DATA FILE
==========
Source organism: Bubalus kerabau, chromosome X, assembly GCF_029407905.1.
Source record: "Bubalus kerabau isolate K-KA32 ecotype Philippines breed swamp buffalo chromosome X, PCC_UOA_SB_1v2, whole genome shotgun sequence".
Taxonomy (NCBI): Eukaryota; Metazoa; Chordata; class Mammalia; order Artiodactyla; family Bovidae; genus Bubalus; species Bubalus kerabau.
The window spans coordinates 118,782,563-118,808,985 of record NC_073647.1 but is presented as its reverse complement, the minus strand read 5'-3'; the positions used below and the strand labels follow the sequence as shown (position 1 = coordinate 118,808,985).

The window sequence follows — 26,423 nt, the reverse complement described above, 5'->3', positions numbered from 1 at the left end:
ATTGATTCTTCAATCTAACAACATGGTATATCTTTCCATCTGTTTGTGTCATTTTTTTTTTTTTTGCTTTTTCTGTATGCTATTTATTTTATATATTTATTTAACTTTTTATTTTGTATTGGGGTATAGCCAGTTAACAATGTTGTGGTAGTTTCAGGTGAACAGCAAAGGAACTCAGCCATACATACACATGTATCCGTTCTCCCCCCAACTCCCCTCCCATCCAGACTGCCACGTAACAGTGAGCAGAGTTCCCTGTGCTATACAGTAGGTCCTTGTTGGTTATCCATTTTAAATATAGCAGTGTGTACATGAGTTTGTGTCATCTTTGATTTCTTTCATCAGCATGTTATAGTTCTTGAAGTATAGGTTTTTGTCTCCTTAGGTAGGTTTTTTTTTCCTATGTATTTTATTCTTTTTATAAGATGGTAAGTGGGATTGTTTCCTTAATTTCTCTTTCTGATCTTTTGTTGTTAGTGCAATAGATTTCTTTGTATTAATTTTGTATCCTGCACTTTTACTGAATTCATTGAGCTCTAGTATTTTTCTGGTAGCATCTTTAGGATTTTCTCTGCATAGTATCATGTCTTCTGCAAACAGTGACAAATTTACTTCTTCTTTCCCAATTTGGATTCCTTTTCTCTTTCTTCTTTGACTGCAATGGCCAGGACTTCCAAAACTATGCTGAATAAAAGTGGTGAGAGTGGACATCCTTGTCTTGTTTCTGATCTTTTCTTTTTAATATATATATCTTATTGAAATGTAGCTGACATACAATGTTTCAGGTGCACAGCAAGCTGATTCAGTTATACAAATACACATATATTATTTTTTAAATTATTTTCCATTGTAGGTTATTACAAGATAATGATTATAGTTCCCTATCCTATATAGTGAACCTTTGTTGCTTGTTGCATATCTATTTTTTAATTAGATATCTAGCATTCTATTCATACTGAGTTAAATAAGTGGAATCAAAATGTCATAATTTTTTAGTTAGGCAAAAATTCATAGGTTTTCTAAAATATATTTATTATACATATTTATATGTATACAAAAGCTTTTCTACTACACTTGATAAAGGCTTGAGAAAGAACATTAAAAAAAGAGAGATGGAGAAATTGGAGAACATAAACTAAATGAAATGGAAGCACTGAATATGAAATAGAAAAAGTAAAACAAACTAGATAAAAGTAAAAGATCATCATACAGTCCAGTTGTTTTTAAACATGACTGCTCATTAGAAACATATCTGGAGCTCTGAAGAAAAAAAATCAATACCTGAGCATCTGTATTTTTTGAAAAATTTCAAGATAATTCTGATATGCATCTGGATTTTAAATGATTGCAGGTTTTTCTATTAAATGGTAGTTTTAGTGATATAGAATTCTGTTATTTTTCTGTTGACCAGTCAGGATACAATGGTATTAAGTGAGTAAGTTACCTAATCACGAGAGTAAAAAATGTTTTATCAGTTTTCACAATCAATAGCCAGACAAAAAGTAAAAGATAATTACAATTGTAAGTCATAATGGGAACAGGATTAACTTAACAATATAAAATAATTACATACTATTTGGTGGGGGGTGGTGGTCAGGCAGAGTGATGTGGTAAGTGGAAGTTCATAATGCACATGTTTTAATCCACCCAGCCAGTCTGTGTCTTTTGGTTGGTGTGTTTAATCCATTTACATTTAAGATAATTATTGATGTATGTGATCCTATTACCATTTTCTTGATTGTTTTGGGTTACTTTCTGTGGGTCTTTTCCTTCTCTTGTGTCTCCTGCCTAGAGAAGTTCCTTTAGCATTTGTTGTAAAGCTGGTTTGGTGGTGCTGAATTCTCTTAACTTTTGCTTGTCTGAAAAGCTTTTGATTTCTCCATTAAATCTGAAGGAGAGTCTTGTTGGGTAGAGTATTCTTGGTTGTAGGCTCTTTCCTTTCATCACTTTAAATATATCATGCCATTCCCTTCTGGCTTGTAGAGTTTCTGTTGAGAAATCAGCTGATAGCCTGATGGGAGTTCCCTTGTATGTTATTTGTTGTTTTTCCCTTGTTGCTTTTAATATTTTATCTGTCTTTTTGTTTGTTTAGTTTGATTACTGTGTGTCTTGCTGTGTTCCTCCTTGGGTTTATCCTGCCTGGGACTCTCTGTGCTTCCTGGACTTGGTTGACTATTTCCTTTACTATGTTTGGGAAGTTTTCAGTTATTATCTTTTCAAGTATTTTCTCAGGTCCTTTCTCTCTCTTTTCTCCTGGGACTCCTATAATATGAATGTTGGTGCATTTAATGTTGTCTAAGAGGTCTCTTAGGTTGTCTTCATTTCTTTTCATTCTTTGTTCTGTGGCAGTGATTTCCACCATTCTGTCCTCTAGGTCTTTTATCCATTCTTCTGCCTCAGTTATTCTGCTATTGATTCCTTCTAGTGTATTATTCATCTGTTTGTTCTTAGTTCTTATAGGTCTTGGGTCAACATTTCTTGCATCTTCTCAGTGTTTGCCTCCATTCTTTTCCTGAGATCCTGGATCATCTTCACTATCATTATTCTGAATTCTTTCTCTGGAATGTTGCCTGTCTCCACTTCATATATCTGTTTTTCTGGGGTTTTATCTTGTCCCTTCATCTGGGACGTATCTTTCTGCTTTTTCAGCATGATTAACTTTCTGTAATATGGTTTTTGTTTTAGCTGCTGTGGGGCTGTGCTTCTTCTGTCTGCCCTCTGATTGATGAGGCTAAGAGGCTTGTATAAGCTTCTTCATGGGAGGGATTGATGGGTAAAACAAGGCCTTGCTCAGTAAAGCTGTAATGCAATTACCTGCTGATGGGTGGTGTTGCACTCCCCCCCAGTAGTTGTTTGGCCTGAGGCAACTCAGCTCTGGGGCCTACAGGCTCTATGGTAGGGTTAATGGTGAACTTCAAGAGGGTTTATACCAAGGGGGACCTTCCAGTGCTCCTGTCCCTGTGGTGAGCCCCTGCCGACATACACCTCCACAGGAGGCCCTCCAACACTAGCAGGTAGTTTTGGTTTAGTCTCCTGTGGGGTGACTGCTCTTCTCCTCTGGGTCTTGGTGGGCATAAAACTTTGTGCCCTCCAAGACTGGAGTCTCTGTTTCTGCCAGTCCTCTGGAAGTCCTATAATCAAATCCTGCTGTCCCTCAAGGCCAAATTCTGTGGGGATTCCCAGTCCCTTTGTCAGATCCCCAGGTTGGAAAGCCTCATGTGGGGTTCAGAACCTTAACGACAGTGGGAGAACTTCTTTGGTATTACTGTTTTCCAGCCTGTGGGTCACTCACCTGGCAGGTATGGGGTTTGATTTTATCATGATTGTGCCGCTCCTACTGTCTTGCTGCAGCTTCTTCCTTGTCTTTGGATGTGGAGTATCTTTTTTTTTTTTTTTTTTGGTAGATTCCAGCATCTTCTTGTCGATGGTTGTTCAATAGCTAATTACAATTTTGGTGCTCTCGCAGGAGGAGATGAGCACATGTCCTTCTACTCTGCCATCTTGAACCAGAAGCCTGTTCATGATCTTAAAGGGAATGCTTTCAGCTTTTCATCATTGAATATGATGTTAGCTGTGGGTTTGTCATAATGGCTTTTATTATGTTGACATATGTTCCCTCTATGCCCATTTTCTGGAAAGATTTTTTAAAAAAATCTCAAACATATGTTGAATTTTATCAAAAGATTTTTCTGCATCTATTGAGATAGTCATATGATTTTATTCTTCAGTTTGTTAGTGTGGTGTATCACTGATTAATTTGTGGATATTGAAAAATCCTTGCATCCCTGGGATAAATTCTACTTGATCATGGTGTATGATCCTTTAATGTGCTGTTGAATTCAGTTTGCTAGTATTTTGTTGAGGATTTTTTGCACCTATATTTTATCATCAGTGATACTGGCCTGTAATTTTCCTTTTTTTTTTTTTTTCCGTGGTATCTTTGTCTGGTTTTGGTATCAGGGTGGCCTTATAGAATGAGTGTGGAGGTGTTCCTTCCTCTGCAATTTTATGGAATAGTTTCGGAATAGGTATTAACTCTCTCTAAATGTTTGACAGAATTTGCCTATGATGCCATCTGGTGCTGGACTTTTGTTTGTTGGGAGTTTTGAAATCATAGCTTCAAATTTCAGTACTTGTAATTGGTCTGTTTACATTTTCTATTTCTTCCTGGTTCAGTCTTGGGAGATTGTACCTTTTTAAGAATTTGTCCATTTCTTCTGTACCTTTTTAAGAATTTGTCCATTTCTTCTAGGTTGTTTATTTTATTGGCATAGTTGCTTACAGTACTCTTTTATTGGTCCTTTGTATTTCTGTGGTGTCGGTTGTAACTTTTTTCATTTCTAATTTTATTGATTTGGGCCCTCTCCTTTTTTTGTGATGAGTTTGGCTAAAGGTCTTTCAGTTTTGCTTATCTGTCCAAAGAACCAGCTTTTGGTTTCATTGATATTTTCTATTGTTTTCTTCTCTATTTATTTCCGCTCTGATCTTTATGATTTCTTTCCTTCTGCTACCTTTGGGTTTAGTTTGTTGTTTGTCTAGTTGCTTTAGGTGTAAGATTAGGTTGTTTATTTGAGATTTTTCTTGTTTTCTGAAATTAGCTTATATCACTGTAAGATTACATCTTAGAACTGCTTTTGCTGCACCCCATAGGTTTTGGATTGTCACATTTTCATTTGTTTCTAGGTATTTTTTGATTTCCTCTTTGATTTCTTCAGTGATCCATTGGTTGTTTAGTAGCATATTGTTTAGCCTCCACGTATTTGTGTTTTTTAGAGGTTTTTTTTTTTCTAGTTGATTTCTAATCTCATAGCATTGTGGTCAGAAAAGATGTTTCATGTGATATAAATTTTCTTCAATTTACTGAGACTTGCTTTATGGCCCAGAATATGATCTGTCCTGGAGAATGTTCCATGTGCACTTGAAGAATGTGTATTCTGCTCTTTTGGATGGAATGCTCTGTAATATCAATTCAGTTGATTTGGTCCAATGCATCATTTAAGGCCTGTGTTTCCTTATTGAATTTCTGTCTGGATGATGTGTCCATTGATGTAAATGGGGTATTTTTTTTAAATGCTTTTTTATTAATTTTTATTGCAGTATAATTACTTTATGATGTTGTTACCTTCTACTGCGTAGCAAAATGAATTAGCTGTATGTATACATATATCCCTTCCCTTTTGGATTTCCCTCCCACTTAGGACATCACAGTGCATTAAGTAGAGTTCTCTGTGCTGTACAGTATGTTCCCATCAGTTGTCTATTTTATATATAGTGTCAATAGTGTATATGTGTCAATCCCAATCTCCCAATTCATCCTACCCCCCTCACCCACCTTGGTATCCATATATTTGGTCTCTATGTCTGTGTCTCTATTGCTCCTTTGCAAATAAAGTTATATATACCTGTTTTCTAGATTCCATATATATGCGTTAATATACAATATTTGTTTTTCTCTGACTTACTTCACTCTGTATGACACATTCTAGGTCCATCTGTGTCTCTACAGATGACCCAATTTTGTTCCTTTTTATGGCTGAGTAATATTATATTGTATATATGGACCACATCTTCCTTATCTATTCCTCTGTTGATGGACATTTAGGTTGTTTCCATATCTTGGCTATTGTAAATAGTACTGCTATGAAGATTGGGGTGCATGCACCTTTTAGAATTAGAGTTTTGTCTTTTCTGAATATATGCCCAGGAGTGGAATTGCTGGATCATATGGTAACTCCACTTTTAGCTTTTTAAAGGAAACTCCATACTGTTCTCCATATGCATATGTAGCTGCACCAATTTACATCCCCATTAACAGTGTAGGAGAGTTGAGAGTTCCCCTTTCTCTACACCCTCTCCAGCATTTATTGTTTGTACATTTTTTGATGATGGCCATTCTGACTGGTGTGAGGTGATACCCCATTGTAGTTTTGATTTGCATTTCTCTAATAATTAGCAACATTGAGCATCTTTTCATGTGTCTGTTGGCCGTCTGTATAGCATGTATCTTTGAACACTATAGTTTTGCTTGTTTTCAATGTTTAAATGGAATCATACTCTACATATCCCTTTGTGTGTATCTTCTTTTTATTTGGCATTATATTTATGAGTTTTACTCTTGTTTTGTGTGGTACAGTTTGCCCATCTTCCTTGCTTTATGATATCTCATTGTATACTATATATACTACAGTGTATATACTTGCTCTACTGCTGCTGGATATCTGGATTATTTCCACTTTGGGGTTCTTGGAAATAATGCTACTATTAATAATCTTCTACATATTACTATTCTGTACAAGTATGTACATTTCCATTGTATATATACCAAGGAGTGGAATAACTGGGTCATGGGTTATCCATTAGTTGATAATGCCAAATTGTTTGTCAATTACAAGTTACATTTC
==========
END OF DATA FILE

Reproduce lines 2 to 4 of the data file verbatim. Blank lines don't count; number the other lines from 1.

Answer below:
Source record: "Bubalus kerabau isolate K-KA32 ecotype Philippines breed swamp buffalo chromosome X, PCC_UOA_SB_1v2, whole genome shotgun sequence".
Taxonomy (NCBI): Eukaryota; Metazoa; Chordata; class Mammalia; order Artiodactyla; family Bovidae; genus Bubalus; species Bubalus kerabau.
The window spans coordinates 118,782,563-118,808,985 of record NC_073647.1 but is presented as its reverse complement, the minus strand read 5'-3'; the positions used below and the strand labels follow the sequence as shown (position 1 = coordinate 118,808,985).